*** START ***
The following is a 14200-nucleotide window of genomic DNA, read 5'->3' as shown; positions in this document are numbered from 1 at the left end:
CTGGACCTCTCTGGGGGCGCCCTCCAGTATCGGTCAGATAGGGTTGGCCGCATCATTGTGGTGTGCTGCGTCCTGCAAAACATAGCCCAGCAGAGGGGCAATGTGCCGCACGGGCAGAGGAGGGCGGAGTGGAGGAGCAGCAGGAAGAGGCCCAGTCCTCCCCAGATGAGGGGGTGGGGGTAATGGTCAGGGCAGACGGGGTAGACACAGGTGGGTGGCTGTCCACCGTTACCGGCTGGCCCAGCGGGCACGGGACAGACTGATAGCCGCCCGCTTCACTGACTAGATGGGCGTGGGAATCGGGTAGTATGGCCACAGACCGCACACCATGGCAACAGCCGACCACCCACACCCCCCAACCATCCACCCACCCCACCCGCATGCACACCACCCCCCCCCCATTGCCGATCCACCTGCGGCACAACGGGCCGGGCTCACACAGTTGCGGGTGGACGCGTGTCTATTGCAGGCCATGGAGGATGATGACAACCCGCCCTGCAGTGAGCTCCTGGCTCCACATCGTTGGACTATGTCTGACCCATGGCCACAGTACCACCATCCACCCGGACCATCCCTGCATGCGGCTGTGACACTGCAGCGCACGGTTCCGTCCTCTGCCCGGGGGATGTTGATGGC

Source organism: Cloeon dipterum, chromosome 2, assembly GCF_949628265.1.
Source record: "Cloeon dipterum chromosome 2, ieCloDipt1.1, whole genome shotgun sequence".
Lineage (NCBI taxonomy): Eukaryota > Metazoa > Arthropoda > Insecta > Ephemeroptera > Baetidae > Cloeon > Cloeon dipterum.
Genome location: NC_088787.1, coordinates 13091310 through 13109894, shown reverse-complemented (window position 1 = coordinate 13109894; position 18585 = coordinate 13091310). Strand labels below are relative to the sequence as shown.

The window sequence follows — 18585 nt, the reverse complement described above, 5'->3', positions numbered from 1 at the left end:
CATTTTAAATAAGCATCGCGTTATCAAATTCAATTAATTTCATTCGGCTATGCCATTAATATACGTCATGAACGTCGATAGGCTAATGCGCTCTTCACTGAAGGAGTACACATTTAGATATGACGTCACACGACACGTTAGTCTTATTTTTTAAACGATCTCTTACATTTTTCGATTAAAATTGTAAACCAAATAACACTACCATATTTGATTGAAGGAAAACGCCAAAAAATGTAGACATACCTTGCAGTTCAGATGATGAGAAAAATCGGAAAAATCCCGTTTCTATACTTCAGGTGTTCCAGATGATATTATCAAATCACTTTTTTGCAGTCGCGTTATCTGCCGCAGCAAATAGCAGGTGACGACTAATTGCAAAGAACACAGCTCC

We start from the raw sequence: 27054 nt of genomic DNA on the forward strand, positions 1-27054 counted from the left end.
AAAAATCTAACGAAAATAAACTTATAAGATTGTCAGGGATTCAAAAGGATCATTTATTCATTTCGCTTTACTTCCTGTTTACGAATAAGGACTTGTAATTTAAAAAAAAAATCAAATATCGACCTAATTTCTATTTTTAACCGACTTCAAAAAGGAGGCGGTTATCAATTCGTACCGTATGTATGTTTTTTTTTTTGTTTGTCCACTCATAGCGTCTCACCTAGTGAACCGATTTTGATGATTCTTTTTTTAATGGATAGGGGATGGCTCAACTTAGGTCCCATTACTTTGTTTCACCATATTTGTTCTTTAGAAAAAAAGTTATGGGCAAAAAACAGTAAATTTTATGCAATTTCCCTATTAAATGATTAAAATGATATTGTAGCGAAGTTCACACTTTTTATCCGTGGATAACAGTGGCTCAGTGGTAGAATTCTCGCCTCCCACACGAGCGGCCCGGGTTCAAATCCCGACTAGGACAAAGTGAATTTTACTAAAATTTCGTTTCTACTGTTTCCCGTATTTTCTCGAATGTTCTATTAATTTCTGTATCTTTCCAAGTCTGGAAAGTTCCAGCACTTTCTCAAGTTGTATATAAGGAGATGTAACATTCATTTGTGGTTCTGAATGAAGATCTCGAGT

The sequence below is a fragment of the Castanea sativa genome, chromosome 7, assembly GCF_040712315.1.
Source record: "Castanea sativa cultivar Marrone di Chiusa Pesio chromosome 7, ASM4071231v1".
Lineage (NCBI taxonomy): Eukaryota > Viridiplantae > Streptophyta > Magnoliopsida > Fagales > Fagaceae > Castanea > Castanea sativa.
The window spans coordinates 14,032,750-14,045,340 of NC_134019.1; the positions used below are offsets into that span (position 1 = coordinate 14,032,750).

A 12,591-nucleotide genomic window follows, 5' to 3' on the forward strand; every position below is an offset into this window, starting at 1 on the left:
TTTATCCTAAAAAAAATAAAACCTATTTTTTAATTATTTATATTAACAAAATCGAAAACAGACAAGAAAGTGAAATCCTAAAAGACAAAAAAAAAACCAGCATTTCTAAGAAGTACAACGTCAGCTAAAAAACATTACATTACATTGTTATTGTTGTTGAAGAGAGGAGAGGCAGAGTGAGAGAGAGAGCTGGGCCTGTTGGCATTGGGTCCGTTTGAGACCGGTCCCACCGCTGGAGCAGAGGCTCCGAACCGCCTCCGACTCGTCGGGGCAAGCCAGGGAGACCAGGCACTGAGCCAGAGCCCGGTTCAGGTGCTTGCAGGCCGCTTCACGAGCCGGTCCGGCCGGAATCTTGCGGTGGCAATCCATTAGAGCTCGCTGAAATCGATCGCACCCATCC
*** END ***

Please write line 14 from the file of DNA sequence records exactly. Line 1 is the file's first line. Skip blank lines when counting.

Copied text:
The window spans coordinates 14,032,750-14,045,340 of NC_134019.1; the positions used below are offsets into that span (position 1 = coordinate 14,032,750).